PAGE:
But, besides change of scene, this group of events reveals, as do the earlier events of the period of retirement, a change in the method of Jesus’ work. His retirement from Galilee is from the people and their religious leaders into more intimate companionship with His disciples, from His popular instruction of the multitudes and beneficent activity in their midst to teach His faithful followers in more secluded intercourse the significance of His own person for the Kingdom He had been proclaiming, and to prepare them for His Passion. The period has fittingly been called, from its chief characteristic, the Training of the Twelve, and in no incident does this characteristic more clearly appear than in the events of Caesarea Philippi.

The immediate occasion of Jesus’ retirement from Galilee and the change in His method of work are indicated in Mt. and Mk. by their account of His attitude towards the traditions of the elders (Matthew 15:1-20, Mark 7:1-23). The fundamental opposition between Jesus and the legalism of the Pharisees which had appeared in His attitude towards the Sabbath customs, and in the Sermon on the Mount, came now to sharp expression in His attack on the whole system of external formalism in religion. The people, moreover, had shown themselves unprepared to receive and unable to appreciate His teaching, even after the work of John the Baptist and His own labours in their behalf. And so the form of His teaching had changed from the gnomic to the parabolic, causing a separation between the mass and those who had ears to hear. How utterly the people had failed to comprehend Him is revealed by their attempt after the feeding of the five thousand to take Him and make Him king (John 6:15). After His discourse in Capernaum (John 6:26 ff.), St. John tells us that many of His disciples walked no more with Him (John 6:66). Finally, the mission of the Twelve had widely extended His work, and shortly thereafter we are told that Herod (Antipas) heard of Jesus (Mark 6:14, Matthew 14:1, Luke 9:7 ff.). Bitter hostility from the religious leaders, failure on the part of the people to understand the character of His work, interested attention from the murderer of John the Baptist,—in the midst of such conditions Jesus withdrew from Galilee, and from His popular preaching activity, to devote Himself to His disciples.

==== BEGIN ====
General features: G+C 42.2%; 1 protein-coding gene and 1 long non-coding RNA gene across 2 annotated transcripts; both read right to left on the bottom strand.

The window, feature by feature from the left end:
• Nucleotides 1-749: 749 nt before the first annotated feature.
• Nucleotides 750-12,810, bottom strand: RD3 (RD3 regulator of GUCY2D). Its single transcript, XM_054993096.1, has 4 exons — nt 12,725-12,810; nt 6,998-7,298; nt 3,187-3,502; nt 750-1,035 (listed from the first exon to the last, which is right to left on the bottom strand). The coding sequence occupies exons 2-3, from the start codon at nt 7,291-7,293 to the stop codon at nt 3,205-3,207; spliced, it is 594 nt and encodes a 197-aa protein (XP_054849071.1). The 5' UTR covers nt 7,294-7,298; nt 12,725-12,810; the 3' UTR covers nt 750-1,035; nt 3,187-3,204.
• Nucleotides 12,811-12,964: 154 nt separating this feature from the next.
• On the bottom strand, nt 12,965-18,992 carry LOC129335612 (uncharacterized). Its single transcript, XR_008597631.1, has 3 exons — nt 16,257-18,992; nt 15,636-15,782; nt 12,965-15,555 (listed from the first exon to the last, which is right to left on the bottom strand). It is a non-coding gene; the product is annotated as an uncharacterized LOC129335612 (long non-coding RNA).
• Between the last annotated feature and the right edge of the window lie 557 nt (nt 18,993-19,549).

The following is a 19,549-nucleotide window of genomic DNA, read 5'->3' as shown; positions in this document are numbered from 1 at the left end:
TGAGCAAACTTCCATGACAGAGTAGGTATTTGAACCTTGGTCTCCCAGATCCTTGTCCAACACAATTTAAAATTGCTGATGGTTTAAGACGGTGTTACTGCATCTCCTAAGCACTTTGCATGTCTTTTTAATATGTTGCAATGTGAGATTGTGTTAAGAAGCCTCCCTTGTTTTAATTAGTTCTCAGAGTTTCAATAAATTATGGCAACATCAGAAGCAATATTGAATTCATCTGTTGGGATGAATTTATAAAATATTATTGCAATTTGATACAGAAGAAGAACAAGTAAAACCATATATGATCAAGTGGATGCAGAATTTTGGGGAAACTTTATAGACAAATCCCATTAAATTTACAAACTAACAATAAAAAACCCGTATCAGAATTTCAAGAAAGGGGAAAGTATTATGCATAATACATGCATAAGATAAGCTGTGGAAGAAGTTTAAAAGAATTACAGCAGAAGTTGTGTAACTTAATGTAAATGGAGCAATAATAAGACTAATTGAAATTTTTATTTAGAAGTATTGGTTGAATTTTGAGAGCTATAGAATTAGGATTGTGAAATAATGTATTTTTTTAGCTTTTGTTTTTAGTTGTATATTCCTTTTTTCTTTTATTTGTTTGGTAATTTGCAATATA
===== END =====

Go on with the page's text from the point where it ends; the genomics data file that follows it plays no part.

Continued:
Jesus’ first retirement is into the region of Tyre and Sidon, part of the Roman province of Syria. Returning to Galilee, He feeds the four thousand, refuses the request of the Pharisees and Sadducees for a sign from heaven, with its evident Messianic implication, warns His disciples against the leaven of the Pharisees and Sadducees (so Matthew 16:6; Mark 8:15 has ‘Pharisees and Herod’), heals a blind man near Bethsaida (Mark 8:22 ff.), and retires from Galilee for the second time, coming with His disciples into the region of Caesarea Philippi.

The key to the situation at Caesarea, its controlling idea, is to be sought neither in the confession of Peter nor in the promise to Peter, but in Jesus’ announcement of His approaching Passion. To this Peter’s confession leads up; around it Jesus’ instruction of the disciples regarding Himself and the conditions of discipleship centres. The theme, moreover, becomes characteristic of His subsequent teaching (Mark 9:12; Mark 9:31; Mark 10:33 f., Mark 12:7; Mark 14:8 etc.).

St. Luke tells us that Jesus had been praying alone (Luke 9:18; cf. Luke 3:21), and that His disciples were with Him. St. Mark vividly locates the question that Jesus put to His disciples, as ‘in the way’ (Mark 8:27). St. Mark and St. Luke agree in the form of the question, ‘Who do men (Mk. οἱ ἄνθρωποι, Lk. οἱ ὄχλοι) say that I am?’ St. Matthew, however, gives it in the third person, and introduces the title ‘Son of Man’—‘Who do men say that the Son of man is?’* [Note: In Matthew 16:13με before λέγουσιν in the TR is to he omitted with א B c vg cop syrhr (cf. also Matthew 10:32, Luke 12:8 f., Mark 8:38, Luke 9:26, Matthew 5:11, Luke 6:22, Matthew 16:21, Mark 8:31, Luke 9:22).] In either form the question is a striking one, by reason of the prominence it gives to Jesus’ person. Emphasis until now had been placed by Him on His message and on His works of mercy, though both had stood in intimate relation to His person. He desires to know now what men think of the messenger.